The Hockey Writers: Brendan Gaunce is a meat-and-potatoes type of player willing to enter the gritty areas and engage in puck battles. His defensive awareness, positioning on both sides of the puck and faceoff prowess earn him tough minutes as a shutdown option. Offensively, Gaunce plays a power game complemented by above-average passing skills and an ability to unleash a hot wrist in tight quarters.

Hockey Prospectus: Gaunce is a bulking two-way power forward who can also finish and distribute the puck at a high level. He is a really smart hockey player with tremendous instincts and vision on the ice. Even though he’s an aggressive checker, he also has the ability to pull up along the side boards, control a power play and be a very effective distributor.

Martin Frk, RW, Halifax (6’0″, 204 lbs., shoots right)

TSN: Martin is a goal scorer. He wants to score, is hungry to score and is that player who is lurking for the chance to score. He plays a straight ahead game and is more of a shooter. He has a good shot and can beat goaltenders with it down the wing and it’s a heavy shot.

MyNHLDraft.com: Frk’s commitment and drive has been questioned at times during his time with Halifax however it is quite clear when he is motivated he is the best player on the ice. This guy has an NHL shot and can shoot holes through the net. He already has a body that can withstand the physical punishment that the NHL offers and as well has a magnificent skill set to compliment his big body presence.

The Hockey Writers: A typical high-risk, high reward prospect, Frk could turn out to be an early second-round steal if he is developed properly by the team that drafts him.

Dobber Prospects: Frk is one of the top draft eligible players coming out of the QMJHL this year. Durability and consistency concerns could see him fall in the draft. He struggled once he returned, but started to produce during the last quarter of the season. His biggest asset is his booming shot, which might be among the best in the entire 2012 draft. He has a nasty, gritty side and is very strong on the puck.

Tomas Hertl, C, Slavia (6’2″, 198 lbs., shoots left)

TSN: He takes a cerebral approach which finds him in proper position on the ice but always ready to take advantage of opportunity. He forces opponents into mistakes without the puck and when he gains the puck, his awareness, vision and puck skills allow him to threaten offensively. He is a very good passer but given the opportunity to shoot, he can be dangerous.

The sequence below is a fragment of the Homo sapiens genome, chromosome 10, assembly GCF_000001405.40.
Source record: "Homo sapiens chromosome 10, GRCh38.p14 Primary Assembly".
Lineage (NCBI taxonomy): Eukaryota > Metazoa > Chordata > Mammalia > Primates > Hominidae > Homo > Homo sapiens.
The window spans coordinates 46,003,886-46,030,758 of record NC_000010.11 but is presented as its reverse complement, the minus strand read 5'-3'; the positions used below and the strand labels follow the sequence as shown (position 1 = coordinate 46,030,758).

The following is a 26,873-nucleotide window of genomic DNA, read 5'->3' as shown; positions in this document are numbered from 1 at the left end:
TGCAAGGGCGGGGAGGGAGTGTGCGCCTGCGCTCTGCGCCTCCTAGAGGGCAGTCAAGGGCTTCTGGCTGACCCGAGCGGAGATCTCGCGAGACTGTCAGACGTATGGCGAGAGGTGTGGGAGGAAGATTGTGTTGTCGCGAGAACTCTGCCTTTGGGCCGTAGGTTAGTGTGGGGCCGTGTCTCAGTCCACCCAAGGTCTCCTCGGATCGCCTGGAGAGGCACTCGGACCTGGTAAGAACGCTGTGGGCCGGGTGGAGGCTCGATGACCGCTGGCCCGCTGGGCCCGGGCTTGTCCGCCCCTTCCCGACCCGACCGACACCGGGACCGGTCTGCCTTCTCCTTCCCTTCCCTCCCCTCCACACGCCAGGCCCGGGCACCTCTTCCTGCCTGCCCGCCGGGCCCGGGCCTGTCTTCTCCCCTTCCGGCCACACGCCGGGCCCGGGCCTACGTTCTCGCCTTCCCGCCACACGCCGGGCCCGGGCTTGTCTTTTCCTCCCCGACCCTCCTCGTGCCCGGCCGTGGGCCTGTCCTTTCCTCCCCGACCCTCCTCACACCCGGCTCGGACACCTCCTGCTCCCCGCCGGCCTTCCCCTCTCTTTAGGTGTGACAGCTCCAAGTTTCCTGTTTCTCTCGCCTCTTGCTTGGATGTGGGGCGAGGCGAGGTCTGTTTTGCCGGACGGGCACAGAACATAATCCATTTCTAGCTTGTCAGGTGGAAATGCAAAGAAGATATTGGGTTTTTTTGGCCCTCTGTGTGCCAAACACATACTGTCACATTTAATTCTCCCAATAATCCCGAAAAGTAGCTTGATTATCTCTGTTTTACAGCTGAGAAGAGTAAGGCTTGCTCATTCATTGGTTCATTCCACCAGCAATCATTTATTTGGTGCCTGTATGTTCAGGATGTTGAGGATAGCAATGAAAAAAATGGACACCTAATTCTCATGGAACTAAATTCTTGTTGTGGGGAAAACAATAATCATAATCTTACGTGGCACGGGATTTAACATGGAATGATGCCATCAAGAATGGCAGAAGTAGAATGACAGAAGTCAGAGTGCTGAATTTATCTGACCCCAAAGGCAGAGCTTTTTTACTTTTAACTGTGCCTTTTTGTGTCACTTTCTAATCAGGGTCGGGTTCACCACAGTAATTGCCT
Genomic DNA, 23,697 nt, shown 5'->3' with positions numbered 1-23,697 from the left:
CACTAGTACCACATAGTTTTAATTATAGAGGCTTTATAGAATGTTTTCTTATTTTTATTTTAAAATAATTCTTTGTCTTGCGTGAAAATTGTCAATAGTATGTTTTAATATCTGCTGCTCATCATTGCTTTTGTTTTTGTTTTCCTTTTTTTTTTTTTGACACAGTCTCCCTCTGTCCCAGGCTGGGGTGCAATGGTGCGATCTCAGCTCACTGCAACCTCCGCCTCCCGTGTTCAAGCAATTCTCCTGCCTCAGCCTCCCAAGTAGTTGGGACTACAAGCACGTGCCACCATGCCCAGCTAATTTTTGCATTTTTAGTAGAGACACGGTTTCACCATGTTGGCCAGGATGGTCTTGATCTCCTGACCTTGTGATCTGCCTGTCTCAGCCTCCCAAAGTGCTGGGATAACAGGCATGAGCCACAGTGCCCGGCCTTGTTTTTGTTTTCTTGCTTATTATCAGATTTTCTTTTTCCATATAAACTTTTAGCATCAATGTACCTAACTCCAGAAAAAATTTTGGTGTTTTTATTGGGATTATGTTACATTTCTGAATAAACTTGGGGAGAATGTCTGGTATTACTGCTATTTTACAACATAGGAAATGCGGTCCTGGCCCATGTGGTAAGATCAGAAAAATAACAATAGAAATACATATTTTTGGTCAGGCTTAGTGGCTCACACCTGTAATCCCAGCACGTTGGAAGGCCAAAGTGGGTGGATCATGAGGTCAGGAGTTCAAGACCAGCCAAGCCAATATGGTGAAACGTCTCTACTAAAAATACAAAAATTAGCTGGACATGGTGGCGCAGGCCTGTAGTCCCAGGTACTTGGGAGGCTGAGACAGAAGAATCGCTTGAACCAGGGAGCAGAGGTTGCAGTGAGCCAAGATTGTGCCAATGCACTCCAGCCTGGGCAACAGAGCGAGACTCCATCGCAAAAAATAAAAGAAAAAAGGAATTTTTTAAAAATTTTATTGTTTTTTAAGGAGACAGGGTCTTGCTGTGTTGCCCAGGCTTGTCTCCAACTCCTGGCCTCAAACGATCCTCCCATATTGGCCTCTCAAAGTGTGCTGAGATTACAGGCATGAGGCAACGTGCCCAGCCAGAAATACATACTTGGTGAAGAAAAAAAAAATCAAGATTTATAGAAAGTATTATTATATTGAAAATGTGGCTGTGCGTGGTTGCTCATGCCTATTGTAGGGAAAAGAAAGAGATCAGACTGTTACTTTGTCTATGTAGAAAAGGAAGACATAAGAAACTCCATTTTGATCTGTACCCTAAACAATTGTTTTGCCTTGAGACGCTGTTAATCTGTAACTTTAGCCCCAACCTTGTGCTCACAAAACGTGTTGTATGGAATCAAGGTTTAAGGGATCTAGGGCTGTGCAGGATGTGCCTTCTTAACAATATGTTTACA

NHL.com: Big and skilled, and already a star in the Czech league.

The Hockey News: Ice awareness and his ability to make plays are Hertl’s strongest assets.

Hockey Prospectus: Hertl is a gifted puck-handler who is above-average to plus in that area with good creativity and hand-eye coordination. He has a nice frame and is pretty hard to strip the puck from in the cycle game due to his hands and puck protection abilities. Hertl’s physical game is pretty solid all-around as he is strong, with a good sized frame, will go to the net, and doesn’t mind getting a little chippy.

Scott Laughton, C, Oshawa (6’0″, 177 lbs., shoots left)

TSN: He has excellent hockey sense and is capable of playing any situation in the game. He is smart defensively. He is smart offensively. He can adjust to different circumstances and excel. He leaves himself in strong position on the ice so he’s always ready to make the appropriate play for the situation.

OHL Prospects: I’ve said it before, but Laughton reminds me a lot of Mike Richards at the same age and I think there’s a chance he’s put himself in conversation for the back end of the first round.

The Hockey Guys: Despite competing heavily for ice-time on a veteran filled Generals’ team, Laughton proved that his strong two-way responsible game and tireless work ethic was too impressive to limit his minutes. As a true character player, Laughton has commendable offensive skills highlighted by above-average puck control and protects the puck exceptionally well. His vision and knack for reading his opponents is what makes him such a well-balanced pivot at both ends of the rink.

The Scouting Report: With no shortage of offensive firepower in Oshawa, Laughton’s minutes are not what they would be on other teams and he sees less powerplay time as a secondary option. With that being said, Laughton did show flashes of his offensive upside during the second half of the season while continuing his strong two-way play. Laughton isn’t an overly big player nor is he going to blow you away with speed, but he competes hard and is a strong checker.